Wednesday 16 January 2019

Avoid refund rows by making customers take note of terms

Problem solver

The combination of clear signage and well-informed staff should help to ease the situation. Stock image
The combination of clear signage and well-informed staff should help to ease the situation. Stock image

Feargal Quinn

Q In my retail business, we got loads of customers bringing back unwanted gifts in January looking for a full refund. Legally, we are only entitled to give them a credit note, but some people leave very irate. How can we handle this a bit better?

A There is always a good bit of confusion over this. You are correct when you say the retailer is doing the customer a favour by even offering a credit note, as there is nothing wrong with the goods. However, you do have to think about your relationship with the customers and you don't want people going away annoyed.

One easy thing you could do would be to put up some information signage stating your position. Be very careful how you word it. Talk in a positive sense: "We are happy to exchange unwanted gifts and provide a credit note to be used in our shop for these."

I saw a row on social media recently where the retailer stated that the customer must show proof of purchase. The cashier demanded a receipt, the customer had a copy of their credit card bill and the shop refused to give them a credit note. That is where things can go badly wrong. Staff must be able to use common sense - there will always be slightly 'grey' areas where logic must prevail.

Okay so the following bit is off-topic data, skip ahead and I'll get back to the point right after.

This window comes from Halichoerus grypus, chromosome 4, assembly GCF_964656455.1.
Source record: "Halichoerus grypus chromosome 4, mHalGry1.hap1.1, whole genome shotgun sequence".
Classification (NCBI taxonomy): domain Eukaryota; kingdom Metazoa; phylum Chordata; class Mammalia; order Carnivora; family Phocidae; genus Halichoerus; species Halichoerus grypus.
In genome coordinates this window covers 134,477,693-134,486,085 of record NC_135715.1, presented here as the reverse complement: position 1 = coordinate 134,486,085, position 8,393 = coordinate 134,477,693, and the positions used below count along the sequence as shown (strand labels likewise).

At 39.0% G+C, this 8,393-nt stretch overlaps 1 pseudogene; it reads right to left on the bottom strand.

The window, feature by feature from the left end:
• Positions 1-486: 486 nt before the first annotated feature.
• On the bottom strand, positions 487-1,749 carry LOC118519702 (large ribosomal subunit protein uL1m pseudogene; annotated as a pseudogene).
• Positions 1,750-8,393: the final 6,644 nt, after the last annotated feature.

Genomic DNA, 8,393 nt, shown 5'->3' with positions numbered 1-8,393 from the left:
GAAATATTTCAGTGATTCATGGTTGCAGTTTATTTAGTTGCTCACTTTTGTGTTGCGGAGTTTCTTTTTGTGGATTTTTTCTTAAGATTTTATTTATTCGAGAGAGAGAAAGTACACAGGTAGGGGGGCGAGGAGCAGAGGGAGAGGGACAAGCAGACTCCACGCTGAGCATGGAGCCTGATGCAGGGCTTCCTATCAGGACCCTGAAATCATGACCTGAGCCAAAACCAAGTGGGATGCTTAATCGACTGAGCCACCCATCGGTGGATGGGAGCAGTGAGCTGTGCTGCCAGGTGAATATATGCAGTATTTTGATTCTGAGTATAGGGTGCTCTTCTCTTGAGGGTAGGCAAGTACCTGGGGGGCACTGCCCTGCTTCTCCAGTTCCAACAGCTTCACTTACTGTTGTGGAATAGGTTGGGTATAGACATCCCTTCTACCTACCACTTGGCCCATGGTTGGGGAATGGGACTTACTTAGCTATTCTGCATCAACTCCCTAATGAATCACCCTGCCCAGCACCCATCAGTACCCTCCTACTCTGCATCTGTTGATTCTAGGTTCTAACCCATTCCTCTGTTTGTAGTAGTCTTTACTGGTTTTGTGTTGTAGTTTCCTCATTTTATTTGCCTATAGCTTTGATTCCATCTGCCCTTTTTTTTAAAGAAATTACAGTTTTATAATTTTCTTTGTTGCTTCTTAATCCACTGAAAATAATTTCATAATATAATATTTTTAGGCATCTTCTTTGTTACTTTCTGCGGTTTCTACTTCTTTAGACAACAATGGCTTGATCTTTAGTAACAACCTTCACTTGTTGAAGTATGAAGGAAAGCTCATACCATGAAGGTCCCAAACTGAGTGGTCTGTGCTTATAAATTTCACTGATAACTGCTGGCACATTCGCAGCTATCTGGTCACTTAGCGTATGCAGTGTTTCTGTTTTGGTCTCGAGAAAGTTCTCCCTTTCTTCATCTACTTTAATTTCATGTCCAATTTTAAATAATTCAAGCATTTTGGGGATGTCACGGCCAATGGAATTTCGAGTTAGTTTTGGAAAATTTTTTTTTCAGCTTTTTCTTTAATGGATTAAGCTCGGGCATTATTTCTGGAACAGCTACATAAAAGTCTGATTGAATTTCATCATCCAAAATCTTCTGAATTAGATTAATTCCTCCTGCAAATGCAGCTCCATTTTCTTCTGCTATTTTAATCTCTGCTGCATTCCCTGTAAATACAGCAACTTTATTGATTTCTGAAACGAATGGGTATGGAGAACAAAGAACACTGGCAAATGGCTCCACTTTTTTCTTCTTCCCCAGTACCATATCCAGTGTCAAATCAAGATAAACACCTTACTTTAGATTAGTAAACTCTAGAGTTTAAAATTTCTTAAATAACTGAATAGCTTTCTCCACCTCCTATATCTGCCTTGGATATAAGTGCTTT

You will also find that it helps to have your staff trained to a very high level on what to say and what not to say.

The combination of clear signage and well-informed staff should help to ease the situation. It would also be a good idea to do a retraining session with staff before the busy times of the year. The challenge is to manage the expectations of customers who might have misunderstood that they could get a cash refund.

Q I am planning to launch a new food product but I am a little uncertain as to how the customer will respond. How can I become more certain?

A This is a great question and an area where errors can simply be made. Very often, a food producer's journey starts at home, where they are producing something for their own family use. Suddenly, extended family or maybe neighbours ask them to make extra and offer to buy it from them. Confidence builds and eventually that person ends up either at a local farmers' market or supplying a local shop.

The danger is that those in your close and immediate family circle are not a good sounding board and tend to overwhelm you with positive comments to try and encourage you on your journey. The answer to your question is that it is important that you conduct simple consumer research with customers who are not connected with you.

A simple way to do this would be to go down to your local supermarket, say you are looking at starting a business and need to do some customer research. Get some customers to taste your product and give you some feedback around the product itself and proposed packaging etc. Don't tell these customers you are the producer, as you might again get a biased answer.

Check the latest consumer trend information. Bord Bia has a fantastic resource in its 'Thinking House' . You should get in touch to see what specific trends in your category are available. There lots of general consumer research on Bord Bia's consumer lifestyle trends site.

The key message is to get the opinion of lots of customers in a structured way before you move forward, so you can strengthen your business case and get live feedback.

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